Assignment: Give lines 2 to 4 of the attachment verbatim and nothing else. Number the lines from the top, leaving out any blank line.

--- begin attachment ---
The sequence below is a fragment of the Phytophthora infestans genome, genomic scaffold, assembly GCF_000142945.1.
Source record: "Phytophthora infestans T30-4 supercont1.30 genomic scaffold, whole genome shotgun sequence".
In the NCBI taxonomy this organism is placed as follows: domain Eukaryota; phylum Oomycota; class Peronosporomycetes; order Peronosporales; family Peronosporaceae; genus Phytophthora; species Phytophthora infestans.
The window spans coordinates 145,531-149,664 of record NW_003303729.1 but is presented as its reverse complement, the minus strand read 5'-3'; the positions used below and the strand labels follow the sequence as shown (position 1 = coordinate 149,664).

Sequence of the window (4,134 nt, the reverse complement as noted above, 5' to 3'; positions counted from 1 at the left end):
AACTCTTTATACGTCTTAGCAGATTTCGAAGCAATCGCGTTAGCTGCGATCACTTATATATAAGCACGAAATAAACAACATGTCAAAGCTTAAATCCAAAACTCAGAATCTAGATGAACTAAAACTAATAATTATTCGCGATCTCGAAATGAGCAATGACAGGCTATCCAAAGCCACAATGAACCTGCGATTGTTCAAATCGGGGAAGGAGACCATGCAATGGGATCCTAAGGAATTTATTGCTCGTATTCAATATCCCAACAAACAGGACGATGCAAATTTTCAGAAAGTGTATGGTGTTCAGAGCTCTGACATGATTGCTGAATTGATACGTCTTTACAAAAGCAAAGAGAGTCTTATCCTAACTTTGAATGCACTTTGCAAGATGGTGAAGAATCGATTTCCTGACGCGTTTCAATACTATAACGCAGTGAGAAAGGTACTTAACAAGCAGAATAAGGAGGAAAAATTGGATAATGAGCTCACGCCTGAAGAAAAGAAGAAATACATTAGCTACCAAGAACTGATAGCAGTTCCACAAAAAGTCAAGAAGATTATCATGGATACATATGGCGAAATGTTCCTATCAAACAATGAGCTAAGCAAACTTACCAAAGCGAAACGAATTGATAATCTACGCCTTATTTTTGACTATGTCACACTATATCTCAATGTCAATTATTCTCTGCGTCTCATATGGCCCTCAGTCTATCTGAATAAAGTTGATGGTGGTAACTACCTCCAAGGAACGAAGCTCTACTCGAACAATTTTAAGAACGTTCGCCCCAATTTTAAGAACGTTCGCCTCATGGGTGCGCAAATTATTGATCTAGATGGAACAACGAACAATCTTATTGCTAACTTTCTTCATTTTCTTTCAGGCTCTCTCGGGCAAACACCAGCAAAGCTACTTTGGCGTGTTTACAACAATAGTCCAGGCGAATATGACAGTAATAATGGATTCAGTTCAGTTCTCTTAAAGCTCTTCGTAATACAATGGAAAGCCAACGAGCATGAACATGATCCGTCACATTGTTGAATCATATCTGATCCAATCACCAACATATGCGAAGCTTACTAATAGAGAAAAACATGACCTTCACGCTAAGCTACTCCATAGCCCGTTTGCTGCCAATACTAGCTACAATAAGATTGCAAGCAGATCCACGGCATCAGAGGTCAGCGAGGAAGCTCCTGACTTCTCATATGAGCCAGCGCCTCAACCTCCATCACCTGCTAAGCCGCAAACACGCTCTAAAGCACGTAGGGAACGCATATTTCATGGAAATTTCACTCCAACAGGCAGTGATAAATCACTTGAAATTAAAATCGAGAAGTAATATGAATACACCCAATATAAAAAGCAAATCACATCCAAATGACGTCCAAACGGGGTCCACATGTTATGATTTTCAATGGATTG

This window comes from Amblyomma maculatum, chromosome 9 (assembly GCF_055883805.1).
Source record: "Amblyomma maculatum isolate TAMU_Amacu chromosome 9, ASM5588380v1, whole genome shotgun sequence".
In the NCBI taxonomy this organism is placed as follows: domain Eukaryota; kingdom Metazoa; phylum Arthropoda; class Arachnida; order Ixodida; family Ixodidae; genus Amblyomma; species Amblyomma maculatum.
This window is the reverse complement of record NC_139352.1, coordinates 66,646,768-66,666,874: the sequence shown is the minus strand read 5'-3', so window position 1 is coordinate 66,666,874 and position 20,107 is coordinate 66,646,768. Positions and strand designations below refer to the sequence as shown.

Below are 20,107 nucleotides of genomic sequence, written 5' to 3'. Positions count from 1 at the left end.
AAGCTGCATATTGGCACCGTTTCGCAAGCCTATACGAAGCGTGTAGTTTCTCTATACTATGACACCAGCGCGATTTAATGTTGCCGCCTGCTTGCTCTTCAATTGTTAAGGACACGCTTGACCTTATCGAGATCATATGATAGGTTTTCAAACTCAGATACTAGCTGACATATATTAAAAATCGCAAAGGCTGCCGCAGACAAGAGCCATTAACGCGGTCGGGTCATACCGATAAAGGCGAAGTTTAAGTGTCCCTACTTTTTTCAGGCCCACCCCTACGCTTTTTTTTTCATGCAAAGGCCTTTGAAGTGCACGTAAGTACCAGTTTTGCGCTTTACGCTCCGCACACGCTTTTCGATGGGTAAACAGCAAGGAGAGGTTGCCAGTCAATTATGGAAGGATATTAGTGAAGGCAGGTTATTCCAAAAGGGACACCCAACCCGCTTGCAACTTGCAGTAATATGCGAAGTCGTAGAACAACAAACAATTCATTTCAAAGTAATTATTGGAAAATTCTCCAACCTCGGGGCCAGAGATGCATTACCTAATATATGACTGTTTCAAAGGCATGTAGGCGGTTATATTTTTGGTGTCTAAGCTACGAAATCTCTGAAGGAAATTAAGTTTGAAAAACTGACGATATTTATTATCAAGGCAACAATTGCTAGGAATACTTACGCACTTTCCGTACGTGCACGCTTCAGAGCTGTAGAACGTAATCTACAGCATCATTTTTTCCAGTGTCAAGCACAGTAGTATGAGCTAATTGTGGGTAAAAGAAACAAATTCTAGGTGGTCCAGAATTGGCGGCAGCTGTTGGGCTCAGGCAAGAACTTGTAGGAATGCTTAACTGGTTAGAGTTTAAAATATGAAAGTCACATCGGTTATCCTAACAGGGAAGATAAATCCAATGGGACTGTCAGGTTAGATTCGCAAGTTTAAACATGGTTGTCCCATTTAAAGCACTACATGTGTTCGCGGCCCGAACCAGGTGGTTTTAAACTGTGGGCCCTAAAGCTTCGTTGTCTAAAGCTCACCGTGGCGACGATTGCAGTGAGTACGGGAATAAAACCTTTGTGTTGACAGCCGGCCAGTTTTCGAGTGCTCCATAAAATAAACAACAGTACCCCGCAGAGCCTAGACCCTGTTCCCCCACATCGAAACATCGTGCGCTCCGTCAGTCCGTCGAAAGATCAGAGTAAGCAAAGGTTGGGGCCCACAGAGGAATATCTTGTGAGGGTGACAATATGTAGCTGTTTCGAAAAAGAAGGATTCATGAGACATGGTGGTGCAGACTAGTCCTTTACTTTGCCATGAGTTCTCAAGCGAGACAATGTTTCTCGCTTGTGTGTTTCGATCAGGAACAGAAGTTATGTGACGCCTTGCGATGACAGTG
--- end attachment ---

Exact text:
Source record: "Phytophthora infestans T30-4 supercont1.30 genomic scaffold, whole genome shotgun sequence".
In the NCBI taxonomy this organism is placed as follows: domain Eukaryota; phylum Oomycota; class Peronosporomycetes; order Peronosporales; family Peronosporaceae; genus Phytophthora; species Phytophthora infestans.
The window spans coordinates 145,531-149,664 of record NW_003303729.1 but is presented as its reverse complement, the minus strand read 5'-3'; the positions used below and the strand labels follow the sequence as shown (position 1 = coordinate 149,664).